Legends of club football: 'Sepp' Maier
The year was 1952 when an 8 year old Josef Dieter Maier joined TSV Haar, near Munich, dreaming of becoming an attacker. But as fate would have it, the coaches and players at TSV were of a different opinion. “You’re the laziest, you’re the fattest – you play in goal.” Well, the rest, as they say, is history.
With the ball in his hands instead of at his feet, Maier soon settled into his new position and like all goalkeeping greats, took a liking for clean-sheets. His burgeoning talent was more than obvious and at a tender age of 15, he was called into the youth team of Bayern Munich. Thus began a relationship that would last throughout his footballing career. Having signed a professional contract at the age of 18, Maier worked his way into the Bayern first team, and between 1966 and 1979, played in 442 consecutive Bundesliga matches; a record that still stands in Germany. In his 17 years of professional football at Bayern, he helped Bayern win 4 Bundesliga titles, 4 German Cups and 5 continental and intercontinental trophies. So it wasn’t really a surprise when he found a place on Bayern’s finest XI of the century, along with legends like Muller and Beckenbauer, as voted by club fans.
Maier’s success wasn’t restricted to club level though. He tasted glory with the German national squad in the form of UEFA European Championship in 1972 and FIFA World Cup in 1974. He amassed 95 caps for Die Mannschaft and was chosen as the nation’s best goalkeeper of the century. The 3 German Footballer of the Year awards are testament to the legendary status of the man nicknamed Die Katze von Anzing (the cat from Anzing); a nickname well deserved for his cat-like reflexes.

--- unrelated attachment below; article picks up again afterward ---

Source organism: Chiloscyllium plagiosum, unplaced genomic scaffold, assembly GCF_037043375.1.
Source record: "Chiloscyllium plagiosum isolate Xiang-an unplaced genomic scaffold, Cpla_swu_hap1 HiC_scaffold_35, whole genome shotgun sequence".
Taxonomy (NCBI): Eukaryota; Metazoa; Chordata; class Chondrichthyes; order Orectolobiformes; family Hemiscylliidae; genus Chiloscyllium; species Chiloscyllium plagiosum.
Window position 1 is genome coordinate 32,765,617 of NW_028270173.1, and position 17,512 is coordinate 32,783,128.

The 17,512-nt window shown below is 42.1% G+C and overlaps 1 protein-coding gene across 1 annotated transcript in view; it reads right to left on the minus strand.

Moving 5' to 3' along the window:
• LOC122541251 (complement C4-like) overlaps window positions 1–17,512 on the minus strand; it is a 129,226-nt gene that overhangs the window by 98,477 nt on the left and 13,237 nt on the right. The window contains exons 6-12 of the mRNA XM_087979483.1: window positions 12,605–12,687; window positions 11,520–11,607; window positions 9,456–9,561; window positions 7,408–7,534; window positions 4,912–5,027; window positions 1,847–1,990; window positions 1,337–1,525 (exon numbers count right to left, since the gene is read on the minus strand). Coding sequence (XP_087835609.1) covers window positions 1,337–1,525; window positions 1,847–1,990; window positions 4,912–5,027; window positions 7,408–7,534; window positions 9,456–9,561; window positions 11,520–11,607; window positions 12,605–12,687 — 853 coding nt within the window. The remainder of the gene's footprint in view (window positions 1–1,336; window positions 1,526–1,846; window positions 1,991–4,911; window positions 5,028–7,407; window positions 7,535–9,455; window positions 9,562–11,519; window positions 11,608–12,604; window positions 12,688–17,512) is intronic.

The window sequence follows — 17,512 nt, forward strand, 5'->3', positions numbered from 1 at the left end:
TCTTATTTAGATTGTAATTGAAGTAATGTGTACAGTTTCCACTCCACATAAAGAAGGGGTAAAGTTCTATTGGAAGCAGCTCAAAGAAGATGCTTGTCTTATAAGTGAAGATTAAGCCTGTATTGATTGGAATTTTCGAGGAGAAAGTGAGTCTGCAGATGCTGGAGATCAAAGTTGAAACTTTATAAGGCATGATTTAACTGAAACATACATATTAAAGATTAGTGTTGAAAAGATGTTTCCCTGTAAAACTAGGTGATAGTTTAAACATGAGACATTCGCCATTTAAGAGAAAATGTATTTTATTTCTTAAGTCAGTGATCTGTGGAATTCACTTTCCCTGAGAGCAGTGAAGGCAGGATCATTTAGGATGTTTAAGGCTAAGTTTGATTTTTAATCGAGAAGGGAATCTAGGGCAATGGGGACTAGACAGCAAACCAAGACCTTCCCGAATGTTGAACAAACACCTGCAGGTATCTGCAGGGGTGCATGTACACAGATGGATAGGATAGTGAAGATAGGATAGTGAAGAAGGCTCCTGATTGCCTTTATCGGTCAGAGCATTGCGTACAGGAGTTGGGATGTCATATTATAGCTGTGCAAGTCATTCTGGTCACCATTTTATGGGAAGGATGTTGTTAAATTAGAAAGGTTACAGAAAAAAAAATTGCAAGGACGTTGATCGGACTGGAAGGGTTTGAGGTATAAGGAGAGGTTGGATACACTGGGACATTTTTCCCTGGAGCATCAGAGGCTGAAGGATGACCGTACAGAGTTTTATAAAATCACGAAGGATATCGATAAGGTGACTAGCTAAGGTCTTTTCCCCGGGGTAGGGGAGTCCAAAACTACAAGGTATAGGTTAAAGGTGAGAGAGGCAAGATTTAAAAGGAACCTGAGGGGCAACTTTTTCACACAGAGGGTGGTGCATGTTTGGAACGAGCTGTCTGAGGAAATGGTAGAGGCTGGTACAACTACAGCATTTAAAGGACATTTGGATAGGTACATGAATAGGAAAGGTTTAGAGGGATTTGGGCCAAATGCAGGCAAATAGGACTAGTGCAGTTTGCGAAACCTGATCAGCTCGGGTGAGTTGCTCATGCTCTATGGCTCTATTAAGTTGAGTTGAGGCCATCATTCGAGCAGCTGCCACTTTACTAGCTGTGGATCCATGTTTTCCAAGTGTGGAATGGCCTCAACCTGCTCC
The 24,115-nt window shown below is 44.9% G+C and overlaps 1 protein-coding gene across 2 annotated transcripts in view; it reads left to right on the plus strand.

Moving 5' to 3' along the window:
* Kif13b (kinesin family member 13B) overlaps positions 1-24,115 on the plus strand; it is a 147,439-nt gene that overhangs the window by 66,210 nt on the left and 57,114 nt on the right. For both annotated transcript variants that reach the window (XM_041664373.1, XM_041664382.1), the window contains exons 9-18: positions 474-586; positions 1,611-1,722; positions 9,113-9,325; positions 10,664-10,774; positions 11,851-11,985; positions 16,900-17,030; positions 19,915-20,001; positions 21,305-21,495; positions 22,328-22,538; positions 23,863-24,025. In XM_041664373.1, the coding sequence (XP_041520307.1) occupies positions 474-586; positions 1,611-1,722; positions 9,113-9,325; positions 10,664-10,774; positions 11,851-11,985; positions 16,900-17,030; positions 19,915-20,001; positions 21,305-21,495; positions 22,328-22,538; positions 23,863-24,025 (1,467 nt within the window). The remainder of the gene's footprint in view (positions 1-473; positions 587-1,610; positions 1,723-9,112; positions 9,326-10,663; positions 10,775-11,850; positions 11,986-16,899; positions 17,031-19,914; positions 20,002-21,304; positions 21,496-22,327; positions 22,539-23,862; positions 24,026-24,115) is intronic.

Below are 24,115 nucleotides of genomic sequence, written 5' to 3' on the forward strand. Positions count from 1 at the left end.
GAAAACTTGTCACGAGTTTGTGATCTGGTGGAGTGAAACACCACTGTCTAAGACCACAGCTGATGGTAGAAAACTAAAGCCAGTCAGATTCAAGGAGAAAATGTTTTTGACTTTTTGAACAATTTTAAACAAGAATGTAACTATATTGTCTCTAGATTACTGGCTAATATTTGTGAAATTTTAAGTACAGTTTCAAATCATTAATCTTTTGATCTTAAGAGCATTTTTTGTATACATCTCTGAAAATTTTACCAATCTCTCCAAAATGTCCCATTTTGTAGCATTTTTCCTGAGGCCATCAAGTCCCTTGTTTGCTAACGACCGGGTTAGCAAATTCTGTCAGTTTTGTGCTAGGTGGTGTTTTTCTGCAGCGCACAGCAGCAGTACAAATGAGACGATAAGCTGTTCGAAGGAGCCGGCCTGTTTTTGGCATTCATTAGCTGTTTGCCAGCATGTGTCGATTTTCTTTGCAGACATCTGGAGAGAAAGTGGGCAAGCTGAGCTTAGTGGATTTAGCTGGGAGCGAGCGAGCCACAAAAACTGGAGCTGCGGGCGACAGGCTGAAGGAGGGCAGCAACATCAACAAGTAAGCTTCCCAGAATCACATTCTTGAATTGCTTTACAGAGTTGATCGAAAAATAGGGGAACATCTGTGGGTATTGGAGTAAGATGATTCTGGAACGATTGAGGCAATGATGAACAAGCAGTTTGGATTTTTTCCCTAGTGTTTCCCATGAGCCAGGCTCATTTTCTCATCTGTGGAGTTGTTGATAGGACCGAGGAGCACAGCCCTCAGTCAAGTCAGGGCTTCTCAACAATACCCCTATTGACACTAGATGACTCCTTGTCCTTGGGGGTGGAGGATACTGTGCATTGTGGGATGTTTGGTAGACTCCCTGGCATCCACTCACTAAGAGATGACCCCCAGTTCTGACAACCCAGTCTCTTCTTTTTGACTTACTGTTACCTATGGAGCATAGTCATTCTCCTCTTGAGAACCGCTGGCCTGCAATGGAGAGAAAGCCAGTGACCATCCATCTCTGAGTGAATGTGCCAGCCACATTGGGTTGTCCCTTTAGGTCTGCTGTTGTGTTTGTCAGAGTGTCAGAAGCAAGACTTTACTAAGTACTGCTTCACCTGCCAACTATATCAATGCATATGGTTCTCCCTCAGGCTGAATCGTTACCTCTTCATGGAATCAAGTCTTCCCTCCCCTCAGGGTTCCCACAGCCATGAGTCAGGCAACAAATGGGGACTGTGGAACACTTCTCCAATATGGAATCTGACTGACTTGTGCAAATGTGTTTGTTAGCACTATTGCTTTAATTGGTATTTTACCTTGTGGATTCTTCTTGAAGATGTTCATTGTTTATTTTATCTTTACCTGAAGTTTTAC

For a man who idolized German comedian Karl Valentin, it wasn’t much of a surprise that Maier had a rich sense of humour. None can forget his oft quoted line – “A goalkeeper needs to exude a sense of calm – and make sure he doesn’t fall asleep!”
But the footballing world will perhaps always remember his comic timing for chasing a duck which had waddled inadvertently onto the pitch. Mind you, it wasn’t during stoppage in play. It was right in between a Bayern vs Bochum encounter and Maier claimed he was bored because Bochum had not managed a single attack on his goal!
In July 1979, his glittering career was brought to an abrupt halt because of a car accident in which he tore his diaphragm and also suffered concussion, a broken arm and fractured ribs. He had once famously said: “I always used to say that I’d carry on playing for as long as Franz Beckenbauer and Gerd Muller can push me on to the pitch in a wheelchair.” Alas, that was not to be. But Bayern didn’t see the last of Maier. He returned as a goalkeeping coach and mentored a young shot-stopping talent snapped up from Karlsruhe – Oliver Kahn.